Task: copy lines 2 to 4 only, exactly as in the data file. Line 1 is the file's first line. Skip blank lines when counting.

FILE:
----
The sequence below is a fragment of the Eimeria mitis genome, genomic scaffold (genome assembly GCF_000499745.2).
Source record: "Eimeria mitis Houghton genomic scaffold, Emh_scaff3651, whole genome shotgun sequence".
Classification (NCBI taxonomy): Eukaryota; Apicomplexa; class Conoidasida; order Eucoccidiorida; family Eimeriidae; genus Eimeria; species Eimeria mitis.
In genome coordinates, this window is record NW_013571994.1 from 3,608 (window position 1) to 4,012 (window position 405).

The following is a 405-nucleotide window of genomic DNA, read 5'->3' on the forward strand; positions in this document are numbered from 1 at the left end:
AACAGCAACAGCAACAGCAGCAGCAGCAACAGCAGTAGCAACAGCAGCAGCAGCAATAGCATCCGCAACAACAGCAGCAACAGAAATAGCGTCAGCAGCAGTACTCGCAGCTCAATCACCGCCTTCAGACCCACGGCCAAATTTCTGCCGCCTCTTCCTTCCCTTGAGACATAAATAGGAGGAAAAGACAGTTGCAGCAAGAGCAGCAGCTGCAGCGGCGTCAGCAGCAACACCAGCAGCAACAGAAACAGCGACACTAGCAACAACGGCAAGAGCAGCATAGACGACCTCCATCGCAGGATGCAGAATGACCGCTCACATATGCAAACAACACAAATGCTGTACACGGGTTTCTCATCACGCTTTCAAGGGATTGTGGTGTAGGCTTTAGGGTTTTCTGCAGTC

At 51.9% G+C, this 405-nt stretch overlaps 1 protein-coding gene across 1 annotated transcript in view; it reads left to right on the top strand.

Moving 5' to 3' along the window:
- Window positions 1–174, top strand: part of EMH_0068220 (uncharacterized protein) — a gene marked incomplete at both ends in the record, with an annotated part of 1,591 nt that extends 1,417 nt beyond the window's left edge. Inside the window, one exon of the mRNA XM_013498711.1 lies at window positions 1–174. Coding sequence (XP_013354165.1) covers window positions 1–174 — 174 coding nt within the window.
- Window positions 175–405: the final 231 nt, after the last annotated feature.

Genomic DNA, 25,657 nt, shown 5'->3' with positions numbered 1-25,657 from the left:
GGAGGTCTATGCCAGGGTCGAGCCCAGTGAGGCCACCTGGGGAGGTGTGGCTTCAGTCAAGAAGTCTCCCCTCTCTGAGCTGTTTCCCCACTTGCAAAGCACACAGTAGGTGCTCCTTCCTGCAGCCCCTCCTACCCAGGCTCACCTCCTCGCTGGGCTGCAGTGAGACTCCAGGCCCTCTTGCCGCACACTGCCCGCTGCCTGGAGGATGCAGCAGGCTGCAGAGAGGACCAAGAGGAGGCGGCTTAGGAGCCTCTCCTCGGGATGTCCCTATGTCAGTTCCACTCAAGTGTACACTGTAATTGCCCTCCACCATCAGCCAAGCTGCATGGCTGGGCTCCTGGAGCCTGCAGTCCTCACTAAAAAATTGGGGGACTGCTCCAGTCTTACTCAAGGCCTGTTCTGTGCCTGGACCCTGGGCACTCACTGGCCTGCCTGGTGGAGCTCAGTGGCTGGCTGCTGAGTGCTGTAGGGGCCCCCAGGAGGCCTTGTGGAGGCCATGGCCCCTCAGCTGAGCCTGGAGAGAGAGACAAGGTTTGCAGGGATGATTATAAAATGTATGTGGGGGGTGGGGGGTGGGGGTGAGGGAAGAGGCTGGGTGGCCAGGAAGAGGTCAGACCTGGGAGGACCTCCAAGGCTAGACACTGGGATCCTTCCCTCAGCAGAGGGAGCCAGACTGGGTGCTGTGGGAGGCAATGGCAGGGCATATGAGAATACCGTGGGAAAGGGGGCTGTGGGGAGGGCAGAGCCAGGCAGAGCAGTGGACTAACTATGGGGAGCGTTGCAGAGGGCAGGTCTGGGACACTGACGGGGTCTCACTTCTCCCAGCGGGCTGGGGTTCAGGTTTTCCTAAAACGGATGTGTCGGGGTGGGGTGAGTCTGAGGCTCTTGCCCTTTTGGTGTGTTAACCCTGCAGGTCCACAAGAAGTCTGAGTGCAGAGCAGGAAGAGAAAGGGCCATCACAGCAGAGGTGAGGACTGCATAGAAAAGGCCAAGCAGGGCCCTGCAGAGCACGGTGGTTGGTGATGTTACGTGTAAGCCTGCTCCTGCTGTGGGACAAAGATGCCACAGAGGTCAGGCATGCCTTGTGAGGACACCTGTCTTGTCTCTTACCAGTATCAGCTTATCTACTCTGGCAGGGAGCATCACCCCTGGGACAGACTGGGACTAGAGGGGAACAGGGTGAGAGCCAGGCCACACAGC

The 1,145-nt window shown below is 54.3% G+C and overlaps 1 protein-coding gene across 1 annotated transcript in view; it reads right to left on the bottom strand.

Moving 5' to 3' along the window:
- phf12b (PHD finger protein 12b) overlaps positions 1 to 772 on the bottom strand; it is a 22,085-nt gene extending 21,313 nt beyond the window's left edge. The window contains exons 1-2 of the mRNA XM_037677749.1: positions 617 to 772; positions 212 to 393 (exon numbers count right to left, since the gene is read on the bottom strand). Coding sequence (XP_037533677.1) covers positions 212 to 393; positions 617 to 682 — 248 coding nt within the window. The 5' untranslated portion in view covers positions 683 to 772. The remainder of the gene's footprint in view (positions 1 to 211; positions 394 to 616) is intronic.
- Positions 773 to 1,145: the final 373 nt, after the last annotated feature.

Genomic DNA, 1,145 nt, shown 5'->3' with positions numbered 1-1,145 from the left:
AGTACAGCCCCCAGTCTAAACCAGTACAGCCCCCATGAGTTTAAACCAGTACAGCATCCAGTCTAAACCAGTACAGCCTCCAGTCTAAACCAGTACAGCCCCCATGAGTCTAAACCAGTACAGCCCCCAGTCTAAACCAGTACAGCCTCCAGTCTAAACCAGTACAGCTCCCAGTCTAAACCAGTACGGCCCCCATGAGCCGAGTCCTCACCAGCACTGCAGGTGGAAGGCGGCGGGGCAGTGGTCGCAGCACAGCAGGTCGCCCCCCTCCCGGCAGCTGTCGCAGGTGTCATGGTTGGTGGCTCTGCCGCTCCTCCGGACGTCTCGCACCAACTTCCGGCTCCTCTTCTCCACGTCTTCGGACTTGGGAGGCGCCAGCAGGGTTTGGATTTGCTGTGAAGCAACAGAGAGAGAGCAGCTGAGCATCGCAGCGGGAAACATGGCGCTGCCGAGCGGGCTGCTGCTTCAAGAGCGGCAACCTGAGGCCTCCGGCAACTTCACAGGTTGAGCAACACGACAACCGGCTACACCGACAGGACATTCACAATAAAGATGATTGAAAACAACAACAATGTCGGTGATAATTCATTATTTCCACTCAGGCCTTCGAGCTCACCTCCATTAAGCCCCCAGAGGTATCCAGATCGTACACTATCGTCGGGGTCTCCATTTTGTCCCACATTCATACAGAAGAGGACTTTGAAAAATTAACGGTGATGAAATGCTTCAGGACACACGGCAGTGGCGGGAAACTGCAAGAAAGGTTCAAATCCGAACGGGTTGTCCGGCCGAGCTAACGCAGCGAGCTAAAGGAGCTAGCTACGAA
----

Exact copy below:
Source record: "Eimeria mitis Houghton genomic scaffold, Emh_scaff3651, whole genome shotgun sequence".
Classification (NCBI taxonomy): Eukaryota; Apicomplexa; class Conoidasida; order Eucoccidiorida; family Eimeriidae; genus Eimeria; species Eimeria mitis.
In genome coordinates, this window is record NW_013571994.1 from 3,608 (window position 1) to 4,012 (window position 405).